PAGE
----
Nicholas BELANOVSKY [1889-1977]
This is an unbelievable story about my granduncle Nicholas Belanovsky (Николай Александрович Белановский). He was last heard of in early 1920s and presumed missing for more than eighty years.
I first heard about my granduncle from my father about twenty five years ago. All I knew about Nicholas at that time was that he served in the navy in the Far East. When the Bolsheviks seized power in October 1917, he was one of the few officers, who was not killed by the rebellious sailors, owing to his extraordinary personal qualities. After the Civil War he emigrated to China and wrote a letter to his family, saying that he was alive and well. That was his only and last letter – we have never heard of him ever since.
About twenty years ago, when the borders opened up, I sent a request for information to China about the fate of my relative but received no reply, which was not surprising. My further attempts to find out about Nicholas’s fate yielded no results, which eventually led me to believe that he had been killed in action during the Civil War or died later in China.
In February 2004, I came across an Internet publication by Larisa Chernikova, a historian of the Russian emigration in China from Ufa University, about the construction of an Orthodox cathedral in Shanghai in the mid-1930s. To my great astonishment and joy, I read that one of the people involved in the building of the cathedral was an engineer N.A.Belanovsky. It was no doubt Nicholas! My further investigation eventually led me to the Russian Orthodox priest Rev. Dionisy Pozdnyaev who has a parish in Hong Kong. I sent him an e-mail explaining the goal of my request. He promptly replied to my letter but wrote that he’d never heard this name, promising, however, to let me know if he ever comes across it. Three days later I received another e-mail from Fth. Dionisy, in which he said that he found Nicholas’s grave at the Hong Kong Cemetery! That was a shocking and unbelievable news. A few months later I met Father Dionisy in Moscow where he handed me death certificates for Nicholas Belanovsky and his wife Tatiana.
During the next few years, I applied to various archives and organizations in Russia, Britain and Hong Kong, requesting for information about Nicholas Belanovsky. Based on the facts that I have in my possession now, I have managed to reconstruct Nicholas's biography, which, however, still has many gaps.
My granduncle Nicholas Belanovsky was born in April 1889 into the family of a Russian nobleman Alexander Belanovsky, an extraordinary person and enthusiastic clock-maker, who founded the first government clock-making school in St Petersburg in the very beginning of the 20th century. Nicholas graduated from the Naval Cadet Corps (Academy) and wanted to continue his education at the Polytechnic University in St Petersburg but didn’t have enough money to finish it. However, the qualification he received there helped him enormously many years later. At the outbreak of the First World War in August 1914, he was sent to serve in the Baltic Fleet, and a year later was transferred as midshipman to the Amur River Fleet in the Far East. Shortly before the February Revolution of 1917, he married a young lady. All I know about her is that her name was Tatiana and that before marrying my granduncle, she had been first married to a gun-maker Popov from Tula, but all my attempts to establish her maiden name have failed.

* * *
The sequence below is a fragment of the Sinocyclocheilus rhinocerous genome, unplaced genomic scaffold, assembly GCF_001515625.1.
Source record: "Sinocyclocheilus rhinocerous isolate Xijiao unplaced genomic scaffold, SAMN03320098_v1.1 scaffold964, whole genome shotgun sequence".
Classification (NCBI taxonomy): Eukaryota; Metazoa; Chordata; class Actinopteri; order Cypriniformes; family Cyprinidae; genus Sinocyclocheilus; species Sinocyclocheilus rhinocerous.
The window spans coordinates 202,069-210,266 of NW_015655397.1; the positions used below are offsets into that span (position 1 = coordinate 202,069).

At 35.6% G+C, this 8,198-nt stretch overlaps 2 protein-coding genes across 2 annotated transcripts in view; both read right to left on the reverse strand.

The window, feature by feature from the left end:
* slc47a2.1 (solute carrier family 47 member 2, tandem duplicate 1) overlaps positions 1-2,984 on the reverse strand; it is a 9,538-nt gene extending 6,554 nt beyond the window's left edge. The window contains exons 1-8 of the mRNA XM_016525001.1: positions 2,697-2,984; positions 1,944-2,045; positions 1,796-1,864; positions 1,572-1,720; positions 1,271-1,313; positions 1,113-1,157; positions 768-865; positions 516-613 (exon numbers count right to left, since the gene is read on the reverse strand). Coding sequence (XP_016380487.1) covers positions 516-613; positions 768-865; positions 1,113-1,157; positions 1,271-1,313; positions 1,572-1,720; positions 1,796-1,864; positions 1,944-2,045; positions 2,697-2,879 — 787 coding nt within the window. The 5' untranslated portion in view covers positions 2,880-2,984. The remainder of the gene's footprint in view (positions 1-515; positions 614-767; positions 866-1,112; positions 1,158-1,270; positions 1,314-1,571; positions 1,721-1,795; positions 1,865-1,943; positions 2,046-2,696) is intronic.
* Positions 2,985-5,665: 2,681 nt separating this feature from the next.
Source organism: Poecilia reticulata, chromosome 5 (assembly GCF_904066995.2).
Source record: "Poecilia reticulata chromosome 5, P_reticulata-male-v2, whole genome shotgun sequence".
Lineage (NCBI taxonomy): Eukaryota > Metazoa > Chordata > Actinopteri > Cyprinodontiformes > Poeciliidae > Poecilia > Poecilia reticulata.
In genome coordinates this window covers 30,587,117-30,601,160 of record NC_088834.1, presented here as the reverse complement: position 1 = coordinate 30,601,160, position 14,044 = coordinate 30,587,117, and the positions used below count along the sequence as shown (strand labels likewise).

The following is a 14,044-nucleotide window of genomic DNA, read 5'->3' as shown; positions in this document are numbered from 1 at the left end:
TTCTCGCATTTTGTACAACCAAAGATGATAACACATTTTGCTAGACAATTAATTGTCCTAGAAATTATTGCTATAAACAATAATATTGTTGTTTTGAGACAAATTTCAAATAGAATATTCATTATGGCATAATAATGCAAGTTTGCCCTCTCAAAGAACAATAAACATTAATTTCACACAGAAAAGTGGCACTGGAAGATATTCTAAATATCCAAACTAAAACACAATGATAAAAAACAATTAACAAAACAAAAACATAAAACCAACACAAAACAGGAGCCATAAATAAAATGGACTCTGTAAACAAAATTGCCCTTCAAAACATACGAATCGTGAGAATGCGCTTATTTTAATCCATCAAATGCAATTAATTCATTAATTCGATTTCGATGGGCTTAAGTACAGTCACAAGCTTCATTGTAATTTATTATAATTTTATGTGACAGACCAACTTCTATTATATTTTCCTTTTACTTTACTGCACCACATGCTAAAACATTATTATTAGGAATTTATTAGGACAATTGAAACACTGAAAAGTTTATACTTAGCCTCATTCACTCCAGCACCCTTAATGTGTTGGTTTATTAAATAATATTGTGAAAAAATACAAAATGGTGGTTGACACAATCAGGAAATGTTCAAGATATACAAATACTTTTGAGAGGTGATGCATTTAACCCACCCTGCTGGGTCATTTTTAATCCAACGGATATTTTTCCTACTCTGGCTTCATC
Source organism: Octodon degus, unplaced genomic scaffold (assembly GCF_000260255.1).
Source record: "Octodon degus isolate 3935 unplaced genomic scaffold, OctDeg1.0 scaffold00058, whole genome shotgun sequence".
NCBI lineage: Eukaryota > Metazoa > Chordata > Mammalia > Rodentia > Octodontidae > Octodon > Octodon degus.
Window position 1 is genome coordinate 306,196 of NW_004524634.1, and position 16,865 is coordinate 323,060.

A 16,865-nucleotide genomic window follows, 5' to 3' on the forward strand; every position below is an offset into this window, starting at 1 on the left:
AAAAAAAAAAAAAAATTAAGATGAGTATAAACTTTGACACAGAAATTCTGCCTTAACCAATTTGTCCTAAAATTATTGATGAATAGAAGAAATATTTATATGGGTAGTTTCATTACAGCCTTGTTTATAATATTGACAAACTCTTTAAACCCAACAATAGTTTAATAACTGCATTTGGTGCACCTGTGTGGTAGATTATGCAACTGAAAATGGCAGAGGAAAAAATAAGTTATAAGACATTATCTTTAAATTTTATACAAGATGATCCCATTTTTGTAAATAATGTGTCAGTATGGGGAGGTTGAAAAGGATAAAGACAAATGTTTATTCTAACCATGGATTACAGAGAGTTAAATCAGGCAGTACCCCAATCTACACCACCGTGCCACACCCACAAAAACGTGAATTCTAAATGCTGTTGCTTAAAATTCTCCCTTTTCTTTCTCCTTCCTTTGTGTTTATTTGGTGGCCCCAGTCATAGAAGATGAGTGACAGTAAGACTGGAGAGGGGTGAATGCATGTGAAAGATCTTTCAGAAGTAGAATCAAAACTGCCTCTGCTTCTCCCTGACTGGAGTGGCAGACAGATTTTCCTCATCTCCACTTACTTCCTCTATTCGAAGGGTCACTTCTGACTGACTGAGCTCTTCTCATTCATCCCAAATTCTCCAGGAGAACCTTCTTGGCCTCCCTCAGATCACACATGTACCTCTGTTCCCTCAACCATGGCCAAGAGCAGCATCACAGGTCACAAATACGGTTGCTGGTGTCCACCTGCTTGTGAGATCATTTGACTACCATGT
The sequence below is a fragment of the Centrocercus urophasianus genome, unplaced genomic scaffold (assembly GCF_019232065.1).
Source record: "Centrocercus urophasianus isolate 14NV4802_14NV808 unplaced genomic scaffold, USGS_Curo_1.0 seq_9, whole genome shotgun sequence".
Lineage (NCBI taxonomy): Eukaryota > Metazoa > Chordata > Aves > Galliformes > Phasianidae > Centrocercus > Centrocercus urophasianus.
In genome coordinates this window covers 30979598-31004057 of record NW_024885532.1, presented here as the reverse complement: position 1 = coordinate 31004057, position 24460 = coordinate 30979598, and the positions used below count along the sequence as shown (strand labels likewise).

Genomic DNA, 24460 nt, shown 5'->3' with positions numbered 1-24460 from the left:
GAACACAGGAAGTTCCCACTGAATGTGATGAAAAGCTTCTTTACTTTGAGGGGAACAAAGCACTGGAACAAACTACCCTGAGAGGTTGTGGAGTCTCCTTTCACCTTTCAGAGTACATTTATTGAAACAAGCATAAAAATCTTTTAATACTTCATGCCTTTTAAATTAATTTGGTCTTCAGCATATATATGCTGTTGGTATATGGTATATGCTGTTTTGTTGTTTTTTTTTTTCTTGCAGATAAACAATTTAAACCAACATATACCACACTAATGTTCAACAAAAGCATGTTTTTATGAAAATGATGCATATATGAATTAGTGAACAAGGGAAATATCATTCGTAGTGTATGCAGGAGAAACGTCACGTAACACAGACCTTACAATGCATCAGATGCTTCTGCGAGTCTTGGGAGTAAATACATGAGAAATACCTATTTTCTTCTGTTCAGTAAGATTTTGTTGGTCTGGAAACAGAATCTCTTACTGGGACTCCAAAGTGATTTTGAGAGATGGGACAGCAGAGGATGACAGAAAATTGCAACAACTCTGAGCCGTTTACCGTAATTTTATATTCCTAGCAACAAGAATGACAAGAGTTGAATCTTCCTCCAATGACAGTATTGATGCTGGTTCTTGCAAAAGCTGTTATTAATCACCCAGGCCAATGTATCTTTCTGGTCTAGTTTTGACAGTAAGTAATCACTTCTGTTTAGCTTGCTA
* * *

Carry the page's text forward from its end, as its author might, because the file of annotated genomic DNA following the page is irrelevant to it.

The Bolshevik revolution and the Civil War found Nicholas and his wife in the Far East. The sailors supported the Bolsheviks and killed many officers. Nicholas, as I said earlier, was a man of extraordinary personal qualities, which, I believe was the major reason why the rebels didn’t murder him. Until 1919 he served with the Bolshevik sailors and was highly respected by them for his very high qualification and, I believe, for his kindness.
In the summer of 1919 the Japanese captured the fleet and Nicholas was forced to leave the ship. The Kolchak authorities wanted to execute Nicholas for supporting the Bolsheviks but some of his friends intervened and the investigators left him alone. With the defeat of Admiral Kolchak in 1920, he was again admitted to the Bolshevik fleet and served there until the end of 1921. The atmosphere in the fleet was absolutely terrible, most of the sailors were anarchists and didn’t obey anyone, even the Bolsheviks. As a result, Nicholas defected to the White Guards. I don’t know when exactly he emigrated to China, but most likely he fled from Vladivostok to Shanghai in 1922 aboard the Admiral Stark fleet. According to the records I received from HK Public Records Office, by 1924 Nicholas had worked for the Shanghai-based Yee Tsoong Tobacco Company, an affiliate of the British Cigarette
Although many years have passed since Nicholas's death, I'm still hopeful that some people who were familiar with him are still alive and could tell me more about him. His friend, Mrs. Miu-Ying-Lau, who had buried Nicholas died while her relative Mrs Alsa Mak who replied to my letter, said she knew very little about Nicholas and was not helpful. I applied to various organizations, including BAT's China and HK branches and Queen Elizabeth Hospital but all of them had destroyed records that could give me more clues for my investigation.
Nicholas's last place of residence in Hong Kong was 242, 2/F Fa Yuen Street Kowloon.